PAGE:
Closing a projectThis process enables the team and the project manager to look both forwards and backwards. It looks at when the benefits will be realized and provides the final operational handover and acceptance.
PRINCE2 Agile - focus areasIn addition to the PRINCE2 principles, themes and processes already discussed, PRINCE 2 Agile introduces some focus areas.
AgilometerThe Agilometer is a tool which assesses the suitability of the project environment for agile working. It helps the project management team understand the most effective way to tailor PRINCE2 Agile.The tool contains 6 factors represented by sliders. The environment is assessed for each factor on a simple scale of low to high. The 6 factors are:
- Flexibility on what is delivered
- Level of collaboration
- Ease of communication
- Ability to work iteratively and deliver incrementally
- Advantageous environmental conditions
- Acceptance of agile.
RequirementsThe PRINCE2 Agile approach to requirements involves ordering them from higher levels to lower levels. Each level can be prioritized using standard agile prioritization techniques such as MoSCoW.Requirements should be placed into 2 or 3 levels such as:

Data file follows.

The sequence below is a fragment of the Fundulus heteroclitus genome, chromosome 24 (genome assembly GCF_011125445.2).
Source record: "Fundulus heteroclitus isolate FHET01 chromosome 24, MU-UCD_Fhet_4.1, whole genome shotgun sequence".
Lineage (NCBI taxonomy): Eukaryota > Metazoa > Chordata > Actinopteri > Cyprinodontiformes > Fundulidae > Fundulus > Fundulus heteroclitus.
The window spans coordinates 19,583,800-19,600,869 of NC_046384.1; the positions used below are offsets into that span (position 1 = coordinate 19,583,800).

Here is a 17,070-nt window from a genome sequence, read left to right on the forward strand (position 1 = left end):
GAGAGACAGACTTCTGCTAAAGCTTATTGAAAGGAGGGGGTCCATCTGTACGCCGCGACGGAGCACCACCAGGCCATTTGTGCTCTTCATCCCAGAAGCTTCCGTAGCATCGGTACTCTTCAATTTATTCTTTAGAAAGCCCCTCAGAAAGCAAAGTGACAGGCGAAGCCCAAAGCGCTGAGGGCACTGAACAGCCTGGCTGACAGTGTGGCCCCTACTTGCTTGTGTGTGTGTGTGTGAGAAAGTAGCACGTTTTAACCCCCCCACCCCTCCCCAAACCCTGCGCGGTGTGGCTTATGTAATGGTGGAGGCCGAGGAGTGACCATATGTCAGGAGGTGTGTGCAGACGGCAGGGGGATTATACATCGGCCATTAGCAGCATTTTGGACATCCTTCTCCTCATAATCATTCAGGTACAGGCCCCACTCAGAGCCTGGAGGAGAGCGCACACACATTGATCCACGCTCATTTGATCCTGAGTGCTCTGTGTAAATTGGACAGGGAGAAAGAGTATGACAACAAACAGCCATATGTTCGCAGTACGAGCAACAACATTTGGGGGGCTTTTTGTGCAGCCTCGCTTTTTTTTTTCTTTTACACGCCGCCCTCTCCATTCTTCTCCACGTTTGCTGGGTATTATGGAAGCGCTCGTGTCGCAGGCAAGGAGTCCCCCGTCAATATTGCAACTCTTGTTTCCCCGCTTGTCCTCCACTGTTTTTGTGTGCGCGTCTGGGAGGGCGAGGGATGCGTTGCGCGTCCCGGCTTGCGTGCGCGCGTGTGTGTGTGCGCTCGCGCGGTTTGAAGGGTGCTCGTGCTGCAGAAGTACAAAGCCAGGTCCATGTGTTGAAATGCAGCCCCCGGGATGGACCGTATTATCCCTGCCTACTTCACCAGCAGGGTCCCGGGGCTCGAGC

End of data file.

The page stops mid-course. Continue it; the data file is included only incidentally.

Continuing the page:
- High level – project product description or product groups
- Medium level – product descriptions
- Low level – a requirements list or user stories.
Rich communicationRich communication fosters collaboration. The aim is to have as much face-to-face communication coupled with the highest level of visualization.Visualization does not have to be high tech. Low tech tools such as whiteboards, flipcharts and sticky notes are often quicker and better than computerized tools.
WorkshopsWorkshops can be useful on a project. They are often used to elicit requirements from stakeholders. To get the best value from a workshop, preparation is vital. That means setting objectives and agenda, inviting attendees, organising the logistics and enabling pre-reading.
Frequent releasesFrequent releases have several benefits including:
- Enabling early delivery of benefits to the customer
- Allowing for feedback
- Likely to reduce risk
- Giving confidence through visibility and evidence
- Fostering engagement with project stakeholders
- Making releasing easier and perhaps second nature.